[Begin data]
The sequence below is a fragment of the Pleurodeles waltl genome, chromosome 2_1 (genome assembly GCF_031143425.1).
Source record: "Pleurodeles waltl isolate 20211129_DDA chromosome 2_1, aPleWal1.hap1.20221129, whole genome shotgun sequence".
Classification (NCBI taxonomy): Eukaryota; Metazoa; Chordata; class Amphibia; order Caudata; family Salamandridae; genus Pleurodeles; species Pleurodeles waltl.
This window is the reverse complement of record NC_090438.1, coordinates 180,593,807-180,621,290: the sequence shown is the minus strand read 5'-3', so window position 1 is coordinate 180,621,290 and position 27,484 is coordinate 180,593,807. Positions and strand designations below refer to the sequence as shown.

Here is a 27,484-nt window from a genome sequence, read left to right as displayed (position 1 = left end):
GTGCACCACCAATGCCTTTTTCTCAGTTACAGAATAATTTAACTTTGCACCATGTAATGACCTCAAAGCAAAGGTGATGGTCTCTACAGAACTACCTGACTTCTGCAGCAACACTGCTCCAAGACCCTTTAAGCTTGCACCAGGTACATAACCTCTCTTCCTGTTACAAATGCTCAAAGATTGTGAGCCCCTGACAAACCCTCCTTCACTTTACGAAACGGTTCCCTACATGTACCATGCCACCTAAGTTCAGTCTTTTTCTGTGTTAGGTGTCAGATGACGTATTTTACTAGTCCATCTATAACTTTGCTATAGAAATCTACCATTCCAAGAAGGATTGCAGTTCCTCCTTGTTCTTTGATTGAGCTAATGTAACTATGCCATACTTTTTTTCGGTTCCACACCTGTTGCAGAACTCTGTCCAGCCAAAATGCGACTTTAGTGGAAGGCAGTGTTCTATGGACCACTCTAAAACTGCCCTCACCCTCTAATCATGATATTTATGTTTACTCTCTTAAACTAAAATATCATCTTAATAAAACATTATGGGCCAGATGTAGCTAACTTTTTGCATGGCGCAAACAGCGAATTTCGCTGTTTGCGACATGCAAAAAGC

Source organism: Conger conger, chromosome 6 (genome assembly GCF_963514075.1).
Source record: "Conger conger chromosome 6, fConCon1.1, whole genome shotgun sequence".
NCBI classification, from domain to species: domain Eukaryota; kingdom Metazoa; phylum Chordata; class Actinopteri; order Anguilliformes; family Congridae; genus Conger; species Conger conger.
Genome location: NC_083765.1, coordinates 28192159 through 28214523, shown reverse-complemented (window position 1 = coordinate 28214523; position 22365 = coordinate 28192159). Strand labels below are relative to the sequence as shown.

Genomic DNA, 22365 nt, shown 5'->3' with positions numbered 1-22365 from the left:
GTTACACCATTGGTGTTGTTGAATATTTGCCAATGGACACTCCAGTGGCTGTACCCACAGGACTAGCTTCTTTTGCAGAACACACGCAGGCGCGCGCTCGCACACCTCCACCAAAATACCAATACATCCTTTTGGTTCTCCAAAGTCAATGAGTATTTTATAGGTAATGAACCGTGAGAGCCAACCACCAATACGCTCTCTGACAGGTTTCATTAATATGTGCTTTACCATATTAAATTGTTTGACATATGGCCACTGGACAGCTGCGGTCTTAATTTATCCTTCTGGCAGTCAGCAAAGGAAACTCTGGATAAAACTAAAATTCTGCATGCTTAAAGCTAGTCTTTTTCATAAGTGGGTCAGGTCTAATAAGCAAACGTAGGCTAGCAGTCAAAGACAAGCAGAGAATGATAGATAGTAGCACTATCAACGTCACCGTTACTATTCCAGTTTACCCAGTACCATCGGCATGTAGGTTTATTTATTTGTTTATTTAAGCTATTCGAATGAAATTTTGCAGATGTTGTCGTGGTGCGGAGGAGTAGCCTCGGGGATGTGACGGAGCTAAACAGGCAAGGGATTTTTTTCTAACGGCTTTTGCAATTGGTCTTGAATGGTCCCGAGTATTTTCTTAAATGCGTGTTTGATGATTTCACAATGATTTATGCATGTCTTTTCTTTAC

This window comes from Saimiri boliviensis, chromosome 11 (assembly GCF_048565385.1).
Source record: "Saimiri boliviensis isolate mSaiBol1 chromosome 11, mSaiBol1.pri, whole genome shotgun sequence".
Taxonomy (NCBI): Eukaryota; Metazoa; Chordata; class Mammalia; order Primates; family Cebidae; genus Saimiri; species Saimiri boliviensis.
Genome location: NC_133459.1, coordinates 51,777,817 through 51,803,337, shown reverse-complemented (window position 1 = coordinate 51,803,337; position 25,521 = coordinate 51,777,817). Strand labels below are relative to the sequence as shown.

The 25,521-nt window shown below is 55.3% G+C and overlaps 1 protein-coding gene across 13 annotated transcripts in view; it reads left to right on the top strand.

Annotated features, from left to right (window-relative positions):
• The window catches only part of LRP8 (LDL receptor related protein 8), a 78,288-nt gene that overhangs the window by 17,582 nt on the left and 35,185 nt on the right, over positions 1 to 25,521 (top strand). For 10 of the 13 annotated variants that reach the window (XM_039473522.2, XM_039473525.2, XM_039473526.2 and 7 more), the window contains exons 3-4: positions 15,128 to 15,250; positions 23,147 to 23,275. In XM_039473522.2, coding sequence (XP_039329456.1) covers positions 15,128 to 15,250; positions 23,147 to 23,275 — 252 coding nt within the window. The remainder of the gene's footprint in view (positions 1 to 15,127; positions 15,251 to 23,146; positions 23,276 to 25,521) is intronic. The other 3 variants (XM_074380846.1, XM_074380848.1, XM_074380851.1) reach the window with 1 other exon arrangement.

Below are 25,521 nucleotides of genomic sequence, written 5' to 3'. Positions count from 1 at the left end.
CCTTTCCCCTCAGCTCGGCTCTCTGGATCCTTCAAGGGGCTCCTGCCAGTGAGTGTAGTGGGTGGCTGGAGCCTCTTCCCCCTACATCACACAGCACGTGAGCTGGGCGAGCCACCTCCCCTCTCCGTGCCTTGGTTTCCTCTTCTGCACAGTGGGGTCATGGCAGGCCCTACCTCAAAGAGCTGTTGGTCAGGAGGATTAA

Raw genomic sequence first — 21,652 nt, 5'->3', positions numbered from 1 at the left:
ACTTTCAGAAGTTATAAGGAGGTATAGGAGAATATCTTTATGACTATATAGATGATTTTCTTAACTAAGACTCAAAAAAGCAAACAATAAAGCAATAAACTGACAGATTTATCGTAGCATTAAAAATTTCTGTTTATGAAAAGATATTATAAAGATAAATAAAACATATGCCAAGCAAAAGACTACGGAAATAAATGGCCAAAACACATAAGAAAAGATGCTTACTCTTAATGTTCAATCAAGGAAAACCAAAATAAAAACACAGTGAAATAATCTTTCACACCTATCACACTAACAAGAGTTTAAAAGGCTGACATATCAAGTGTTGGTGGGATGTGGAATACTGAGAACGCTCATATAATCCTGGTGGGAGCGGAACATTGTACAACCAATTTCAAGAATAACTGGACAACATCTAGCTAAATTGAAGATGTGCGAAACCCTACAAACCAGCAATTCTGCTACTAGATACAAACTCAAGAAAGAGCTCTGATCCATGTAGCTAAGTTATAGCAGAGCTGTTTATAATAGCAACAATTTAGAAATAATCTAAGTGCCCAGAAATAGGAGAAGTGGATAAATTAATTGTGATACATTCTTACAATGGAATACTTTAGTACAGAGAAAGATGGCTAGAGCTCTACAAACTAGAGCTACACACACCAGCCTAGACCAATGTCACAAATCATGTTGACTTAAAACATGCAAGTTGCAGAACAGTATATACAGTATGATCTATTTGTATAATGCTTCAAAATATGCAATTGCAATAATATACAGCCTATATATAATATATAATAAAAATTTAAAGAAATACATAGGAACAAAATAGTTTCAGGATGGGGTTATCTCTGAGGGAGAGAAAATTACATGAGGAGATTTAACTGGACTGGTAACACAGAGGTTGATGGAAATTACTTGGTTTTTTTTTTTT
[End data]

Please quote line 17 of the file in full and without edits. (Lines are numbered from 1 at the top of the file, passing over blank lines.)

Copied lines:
The 25,521-nt window shown below is 55.3% G+C and overlaps 1 protein-coding gene across 13 annotated transcripts in view; it reads left to right on the top strand.